After reading the book, I agree with those who advocated Patron’s use of the word. While some believe Patron included this word just for shock value (which she very well might have), it does serve a purpose in helping to characterize Lucky’s as a curious, bored little girl who desperately is attempting to make sense of adult’s and their world. I think many children would not even bat an eye at this word because they probably aren’t familiar with it. Thus, Patron places her reader in the same situation as Lucky. Patron describes Lucky’s reaction to hearing this foreign word: “Scrotum sounded to Lucky like something green that comes up when you have the flu and cough too much. It sounded medical and secret, but also important.”

The following video shows support for Patron’s use of the word “scrotum” and an interview with Patron herself about the book.  I thought it was an interesting point that Patron received feedback that from students who felt “…if The Higher Power of Lucky is banned by any libraries, the dictionary should be banned as well.”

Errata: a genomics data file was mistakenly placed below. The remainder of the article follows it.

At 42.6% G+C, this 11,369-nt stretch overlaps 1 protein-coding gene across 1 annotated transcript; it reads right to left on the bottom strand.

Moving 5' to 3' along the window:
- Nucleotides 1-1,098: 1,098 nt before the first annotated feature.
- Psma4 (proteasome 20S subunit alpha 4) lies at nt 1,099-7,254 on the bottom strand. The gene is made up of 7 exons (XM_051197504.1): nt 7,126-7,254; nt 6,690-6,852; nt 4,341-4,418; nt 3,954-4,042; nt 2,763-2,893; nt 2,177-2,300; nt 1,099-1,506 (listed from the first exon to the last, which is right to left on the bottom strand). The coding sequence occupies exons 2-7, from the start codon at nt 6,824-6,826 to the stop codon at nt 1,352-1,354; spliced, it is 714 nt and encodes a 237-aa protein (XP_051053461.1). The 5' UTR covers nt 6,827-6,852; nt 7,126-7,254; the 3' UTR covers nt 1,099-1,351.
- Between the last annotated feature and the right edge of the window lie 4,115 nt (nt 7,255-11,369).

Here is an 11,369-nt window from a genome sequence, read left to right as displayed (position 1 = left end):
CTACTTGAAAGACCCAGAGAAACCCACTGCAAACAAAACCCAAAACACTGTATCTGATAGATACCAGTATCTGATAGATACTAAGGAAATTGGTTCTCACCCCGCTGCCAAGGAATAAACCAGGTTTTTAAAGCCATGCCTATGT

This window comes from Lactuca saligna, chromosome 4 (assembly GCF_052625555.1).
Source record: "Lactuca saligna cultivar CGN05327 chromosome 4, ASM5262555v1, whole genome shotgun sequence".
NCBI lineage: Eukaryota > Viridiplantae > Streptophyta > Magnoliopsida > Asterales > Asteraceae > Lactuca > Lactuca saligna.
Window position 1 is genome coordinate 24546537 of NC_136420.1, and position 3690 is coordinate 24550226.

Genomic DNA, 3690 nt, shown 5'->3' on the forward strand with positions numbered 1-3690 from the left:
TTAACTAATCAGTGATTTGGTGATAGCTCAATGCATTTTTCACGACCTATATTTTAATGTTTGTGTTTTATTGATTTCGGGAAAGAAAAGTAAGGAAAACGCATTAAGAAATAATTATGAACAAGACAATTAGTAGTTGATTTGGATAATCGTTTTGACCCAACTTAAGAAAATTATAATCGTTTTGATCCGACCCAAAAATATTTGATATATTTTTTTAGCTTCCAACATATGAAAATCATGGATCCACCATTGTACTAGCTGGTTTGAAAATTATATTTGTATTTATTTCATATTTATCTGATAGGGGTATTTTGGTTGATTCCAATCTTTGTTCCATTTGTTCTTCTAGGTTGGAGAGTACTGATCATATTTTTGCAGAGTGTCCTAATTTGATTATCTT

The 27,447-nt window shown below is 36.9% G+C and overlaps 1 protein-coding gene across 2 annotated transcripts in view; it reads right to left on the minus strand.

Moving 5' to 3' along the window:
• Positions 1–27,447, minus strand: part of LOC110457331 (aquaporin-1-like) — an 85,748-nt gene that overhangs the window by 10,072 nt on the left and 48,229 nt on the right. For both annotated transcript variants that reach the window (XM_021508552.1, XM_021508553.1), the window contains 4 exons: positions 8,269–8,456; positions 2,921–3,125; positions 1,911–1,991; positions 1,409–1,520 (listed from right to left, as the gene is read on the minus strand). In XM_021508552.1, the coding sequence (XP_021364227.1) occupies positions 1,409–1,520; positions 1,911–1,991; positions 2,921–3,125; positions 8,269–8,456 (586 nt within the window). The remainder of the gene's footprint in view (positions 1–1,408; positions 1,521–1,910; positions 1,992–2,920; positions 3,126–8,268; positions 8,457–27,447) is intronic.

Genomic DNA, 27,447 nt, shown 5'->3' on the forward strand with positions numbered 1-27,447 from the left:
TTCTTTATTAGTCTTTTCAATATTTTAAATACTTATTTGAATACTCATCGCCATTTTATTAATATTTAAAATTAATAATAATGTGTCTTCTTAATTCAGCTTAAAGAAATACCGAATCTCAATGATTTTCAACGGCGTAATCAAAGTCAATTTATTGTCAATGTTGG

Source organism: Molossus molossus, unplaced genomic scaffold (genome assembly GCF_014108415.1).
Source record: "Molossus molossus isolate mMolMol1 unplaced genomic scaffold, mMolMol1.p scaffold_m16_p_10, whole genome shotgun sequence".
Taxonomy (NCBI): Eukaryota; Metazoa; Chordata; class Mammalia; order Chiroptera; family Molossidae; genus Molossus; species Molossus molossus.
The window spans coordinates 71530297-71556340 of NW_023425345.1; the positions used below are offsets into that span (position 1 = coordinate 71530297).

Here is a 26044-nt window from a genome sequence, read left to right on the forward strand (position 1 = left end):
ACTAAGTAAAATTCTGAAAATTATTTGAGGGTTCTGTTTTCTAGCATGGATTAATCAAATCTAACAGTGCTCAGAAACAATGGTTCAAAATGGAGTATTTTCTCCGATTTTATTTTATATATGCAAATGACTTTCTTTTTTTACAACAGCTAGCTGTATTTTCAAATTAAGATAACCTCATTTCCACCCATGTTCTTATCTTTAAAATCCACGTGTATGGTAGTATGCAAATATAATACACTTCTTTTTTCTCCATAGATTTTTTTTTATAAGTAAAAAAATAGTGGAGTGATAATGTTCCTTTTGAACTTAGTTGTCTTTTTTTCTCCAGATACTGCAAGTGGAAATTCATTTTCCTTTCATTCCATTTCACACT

Retold by Arlene Mosel
Pictures by Blair Lent

The Funny Little Woman is a retelling of a tale originally by Lafcadio Hern. Blair Lent’s illustrations in this piece earned him the Caldecott Medal in 1973. Upon researching more about Lent, I learned that in another retelling of one of Lafcadio Hern’s tales Mosel and Lent also collaborated on Tikki Tikki Tembo.
The story takes place in Japan long ago, and the funny little woman in the story is described as liking to laugh (with her distinctive “Tee-he-he-he”) and cooking dumplings out of rice.  On the very first page, although nothing of the sort is explicitly mentioned, we can see a crack forming in the floor of the funny little woman’s house down into the earth. Throughout the story, this perspective of showing us both the world above-ground and the world below ground will be an important feature.